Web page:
# The Wisdom of the Crowd

At a livestock exhibition at Plymouth, England, in 1907, attendees were invited to guess the weight of an ox and to write their estimates on cards, with the most accurate estimates receiving prizes. About 800 tickets were issued, and after the contest these made their way to Francis Galton, who found them “excellent material.”

“The average competitor,” he wrote, “was probably as well fitted for making a just estimate of the dressed weight of the ox, as an average voter is of judging the merits of most political issues on which he votes, and the variety among the voters to judge justly was probably much the same in either case.”

Happily for all of us, he found that the guesses in the aggregate were quite accurate. The middlemost estimate was 1,207 pounds, and the weight of the dressed ox proved to be 1,198 pounds, an error of 0.8 percent. This has been borne out in subsequent research: When a group of people make individual estimates of a quantity, the mean response tends to be fairly accurate, particularly when the crowd is diverse and the judgments are independent.

Galton wrote, “This result is, I think, more creditable to the trustworthiness of a democratic judgment than might have been expected.”

(Francis Galton, “Vox Populi,” Nature, March 7, 1907.)

# Nicomachus’ Theorem

In 100 C.E., Nicomachus of Gerasa observed that

13 + 23 + 33 + … + n3 = (1 + 2 + 3 + … + n)2

Or “the sum of the cubes of 1 to n is the same as the square of their sum.” The diagram above demonstrates this neatly: Counting the individual squares shows that

1 × 12 + 2 × 22 + 3 × 32 + 4 × 42 + 5 × 52 + 6 × 62
= 13 + 23 + 33 + 43 + 53 + 63
= (1 + 2 + 3 + 4 + 5 + 6)2

# Haruki’s Theorem

Draw three circles, each of which intersects the other two at two points, and connect these points of intersection as shown.

Now, neatly, ace/bdf = 1.

Discovered by University of Waterloo mathematician Hiroshi Haruki.

# Math Notes

From a 1951 issue of The Dark Horse, the staff magazine of Lloyds Bank, a bitter mnemonic for pi:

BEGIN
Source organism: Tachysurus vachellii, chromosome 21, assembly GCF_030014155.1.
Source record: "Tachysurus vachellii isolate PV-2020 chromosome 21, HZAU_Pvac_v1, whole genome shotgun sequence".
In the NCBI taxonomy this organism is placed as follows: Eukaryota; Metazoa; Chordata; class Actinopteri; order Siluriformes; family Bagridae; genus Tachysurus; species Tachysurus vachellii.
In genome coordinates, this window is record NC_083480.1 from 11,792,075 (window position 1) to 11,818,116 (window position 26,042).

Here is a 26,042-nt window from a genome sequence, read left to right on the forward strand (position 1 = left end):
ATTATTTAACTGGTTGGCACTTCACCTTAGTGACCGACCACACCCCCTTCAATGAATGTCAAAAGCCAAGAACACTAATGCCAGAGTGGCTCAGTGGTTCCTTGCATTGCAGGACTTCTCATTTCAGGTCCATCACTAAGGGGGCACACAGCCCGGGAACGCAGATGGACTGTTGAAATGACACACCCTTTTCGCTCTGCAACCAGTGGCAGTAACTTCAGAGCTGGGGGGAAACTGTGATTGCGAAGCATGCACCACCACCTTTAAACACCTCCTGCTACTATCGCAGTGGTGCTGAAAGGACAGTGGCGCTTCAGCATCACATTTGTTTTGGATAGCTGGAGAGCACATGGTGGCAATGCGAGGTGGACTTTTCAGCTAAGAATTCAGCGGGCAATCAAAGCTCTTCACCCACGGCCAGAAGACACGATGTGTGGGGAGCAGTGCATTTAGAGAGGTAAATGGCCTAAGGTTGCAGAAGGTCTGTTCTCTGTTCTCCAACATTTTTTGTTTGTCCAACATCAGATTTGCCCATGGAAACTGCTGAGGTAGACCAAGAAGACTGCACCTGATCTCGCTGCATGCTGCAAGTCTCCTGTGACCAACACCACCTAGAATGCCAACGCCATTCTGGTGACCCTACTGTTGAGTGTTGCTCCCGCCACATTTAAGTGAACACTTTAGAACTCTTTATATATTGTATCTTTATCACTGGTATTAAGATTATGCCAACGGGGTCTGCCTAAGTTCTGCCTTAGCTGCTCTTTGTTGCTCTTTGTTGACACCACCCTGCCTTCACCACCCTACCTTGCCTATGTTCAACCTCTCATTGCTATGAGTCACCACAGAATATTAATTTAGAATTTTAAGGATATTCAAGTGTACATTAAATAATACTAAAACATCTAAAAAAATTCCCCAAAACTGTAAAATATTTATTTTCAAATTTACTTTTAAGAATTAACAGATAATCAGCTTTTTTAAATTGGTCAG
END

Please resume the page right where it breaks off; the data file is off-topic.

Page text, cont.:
Now I live a drear existence in ragged suits
And cruel taxation suffering.

3.141592653589

Also, a curiosity:

(3,1,4) = (1,5,9) + (2,6,5) (mod 10)

(Thanks, Trevor.)

# The Butterfly Theorem

Draw a circle, choose any chord PQ, and draw two further chords AB and CD through its midpoint M. Now, if AD and BC intersect PQ at X and Y, M will always be the midpoint of XY.

In Icons of Mathematics (2011), Claudi Alsina and Roger Nelsen write, “The surprise is the unexpected symmetry arising from an almost random construction.” The theorem first appeared in 1815.

# Averageness

In 1883 Francis Galton tried an experiment: He combined multiple photographs of criminals into composite images, hoping to discover an underlying “type.” He didn’t get a strong result, but he did notice something odd about the composite faces: They tended to be more attractive than the individual images that made them up. He found similar effects with other groups — a composite “sick person” seemed healthier than its constituent images, and a group of good-looking people became even more beautiful in composite. In one case he made a “singularly beautiful combination of the faces of six different Roman ladies, forming a charming ideal profile.”

The lesson seems to be that we find an “average” face most attractive — a face is appealing not because it has unusual features but because it lacks them. For example (below), a University of Toronto study found that the shape of Jessica Alba’s face approaches the average for all female profiles: The distance between her pupils is 46 percent of the width of her face, and the distance between her eyes and her mouth is 36 percent of the length of her face. The fact that we find this attractive makes some evolutionary sense: Natural selection tends to drive out disadvantageous features, so a partner with an “average” face is more likely to be healthy and fertile.